If you think all this is pretty bizarre, you have not seen anything yet. Like a “battery powered cinematic pop-up book” of Macbeth. I am not making this up (I don’t think I could): it is a quote from a recent project report by Marilyn Deegan. It is likewise called The Academic Book of the Future and, appropriately, accessible online and free of charge. There you can find brief descriptions of all kinds of multimedia BOOC projects.
At the British Library, a group of researchers from the University of Lincoln demonstrated academic books which you can read closed: the table of contents comes up on your desk when you put it down, or some text and images are projected onto the whiteboard (or the wall or curtain) when you activate it. This is somewhat more progressive than the slide-shows of the Seventies which proud hobby photographers used to project onto canvases or bed-sheets…
Interestingly, it was staff and students across the University of Lincoln who, during an intense workshop in May 2016, came up with a book model for the 21st century. The Collaboration Laboratory (co_LAB) prefers to call it ‘an interactive, multimodal system for augmenting the book’.
Perhaps you will not be particularly surprised to hear that this concept goes beyond connecting resources of different types into the realm of connecting readers. The academic book of the future, as envisaged by co_LAB, will be personalised for and by the user or customised for and by a group.
The demonstration of their highly mobile, colourful and playful ‘Integrated Learning System’ on an ‘Interactive Surface’ made my head spin. I am not sure what happened in that room at the British Library. And I could not help wondering about the quality and clarity of such a BOOC’s content…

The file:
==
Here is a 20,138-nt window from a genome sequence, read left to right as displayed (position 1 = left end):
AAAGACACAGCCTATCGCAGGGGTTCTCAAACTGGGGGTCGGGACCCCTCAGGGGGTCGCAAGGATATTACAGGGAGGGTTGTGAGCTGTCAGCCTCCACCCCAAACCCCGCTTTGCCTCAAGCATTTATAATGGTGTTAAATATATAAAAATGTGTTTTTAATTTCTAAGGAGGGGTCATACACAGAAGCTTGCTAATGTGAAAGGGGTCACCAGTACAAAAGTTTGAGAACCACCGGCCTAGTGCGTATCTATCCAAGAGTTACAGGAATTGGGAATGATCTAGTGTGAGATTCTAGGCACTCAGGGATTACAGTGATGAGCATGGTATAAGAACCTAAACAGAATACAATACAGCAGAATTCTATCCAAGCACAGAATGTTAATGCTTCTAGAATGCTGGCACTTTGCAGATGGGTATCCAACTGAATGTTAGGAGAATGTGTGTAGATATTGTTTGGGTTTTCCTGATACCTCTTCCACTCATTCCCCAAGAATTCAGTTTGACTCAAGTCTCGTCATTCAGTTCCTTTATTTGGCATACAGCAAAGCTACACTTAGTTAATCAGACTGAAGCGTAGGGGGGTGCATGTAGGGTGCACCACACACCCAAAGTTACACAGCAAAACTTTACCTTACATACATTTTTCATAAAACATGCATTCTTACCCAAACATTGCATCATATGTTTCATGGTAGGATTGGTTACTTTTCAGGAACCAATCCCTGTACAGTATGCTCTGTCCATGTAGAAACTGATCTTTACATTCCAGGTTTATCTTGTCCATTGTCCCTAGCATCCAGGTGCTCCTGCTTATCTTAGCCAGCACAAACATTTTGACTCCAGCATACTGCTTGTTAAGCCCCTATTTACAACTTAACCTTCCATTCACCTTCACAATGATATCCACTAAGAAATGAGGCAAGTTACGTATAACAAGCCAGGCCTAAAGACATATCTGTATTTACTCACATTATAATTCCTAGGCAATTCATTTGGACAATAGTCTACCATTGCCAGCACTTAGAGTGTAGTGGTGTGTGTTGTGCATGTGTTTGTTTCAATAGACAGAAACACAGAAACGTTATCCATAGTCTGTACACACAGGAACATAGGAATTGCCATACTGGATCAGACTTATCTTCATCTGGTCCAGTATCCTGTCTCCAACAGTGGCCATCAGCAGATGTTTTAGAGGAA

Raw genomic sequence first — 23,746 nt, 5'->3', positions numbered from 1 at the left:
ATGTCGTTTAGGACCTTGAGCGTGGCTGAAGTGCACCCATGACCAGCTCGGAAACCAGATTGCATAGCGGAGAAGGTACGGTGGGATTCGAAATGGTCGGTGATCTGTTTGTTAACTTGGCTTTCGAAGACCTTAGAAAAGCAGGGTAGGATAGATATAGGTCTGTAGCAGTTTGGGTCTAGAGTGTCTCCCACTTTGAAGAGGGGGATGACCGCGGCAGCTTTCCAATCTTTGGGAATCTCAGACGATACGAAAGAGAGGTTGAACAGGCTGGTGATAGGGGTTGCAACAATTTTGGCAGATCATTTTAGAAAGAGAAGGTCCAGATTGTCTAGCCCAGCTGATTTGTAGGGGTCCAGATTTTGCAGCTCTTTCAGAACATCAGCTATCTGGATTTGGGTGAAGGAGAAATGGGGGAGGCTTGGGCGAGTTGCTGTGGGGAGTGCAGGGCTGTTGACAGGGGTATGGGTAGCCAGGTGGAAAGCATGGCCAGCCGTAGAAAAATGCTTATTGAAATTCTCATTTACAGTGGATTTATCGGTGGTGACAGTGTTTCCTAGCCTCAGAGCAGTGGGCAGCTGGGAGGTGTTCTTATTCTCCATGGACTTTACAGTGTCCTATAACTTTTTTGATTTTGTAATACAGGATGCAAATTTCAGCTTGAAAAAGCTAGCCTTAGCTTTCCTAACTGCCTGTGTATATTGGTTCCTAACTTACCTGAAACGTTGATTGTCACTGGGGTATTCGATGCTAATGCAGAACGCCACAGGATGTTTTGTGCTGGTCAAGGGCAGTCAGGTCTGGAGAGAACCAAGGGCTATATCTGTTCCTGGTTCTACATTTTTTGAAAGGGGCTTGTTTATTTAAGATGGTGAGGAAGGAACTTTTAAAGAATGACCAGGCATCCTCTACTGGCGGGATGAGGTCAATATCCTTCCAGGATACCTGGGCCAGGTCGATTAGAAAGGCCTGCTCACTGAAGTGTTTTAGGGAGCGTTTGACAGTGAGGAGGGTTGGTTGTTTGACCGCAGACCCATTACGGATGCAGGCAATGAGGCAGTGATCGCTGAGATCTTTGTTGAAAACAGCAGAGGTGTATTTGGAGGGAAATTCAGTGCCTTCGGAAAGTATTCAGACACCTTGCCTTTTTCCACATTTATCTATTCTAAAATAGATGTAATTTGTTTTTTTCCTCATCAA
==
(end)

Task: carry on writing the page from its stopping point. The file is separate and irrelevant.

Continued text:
Yet on their web page, again entitled The Academic Book of the Future, the Lincoln researchers emphasise that all the high-tech and all the discussion should lead to ‘more refined, reliable and relevant’ content, and make academic knowledge ‘more inclusive and accessible’ (italics added).
A report by Donald J. Waters stresses that a “fully interactive” book must be reviewed by peers to qualify as scholarly. It also addresses a number of practical issues: Will you actually own the book on your screen? Will it even be there two years later? Can you read and annotate it on all your devices?
Apparently, the Scholr information system does not replace the printed or online book but complements it and always remains centred on it. As regards academic libraries, The Collaborative Laboratory hopes for some communal tagging and indexing… and for some more interest in libraries!
My 20th-century brain imagines the BOOC as a complex climbing-frame or perhaps a space-station with a leather-bound volume suspended in the middle… If it will distract from an integral book entrusted to it, or unlock it and distribute its knowledge, only the, well, future will show.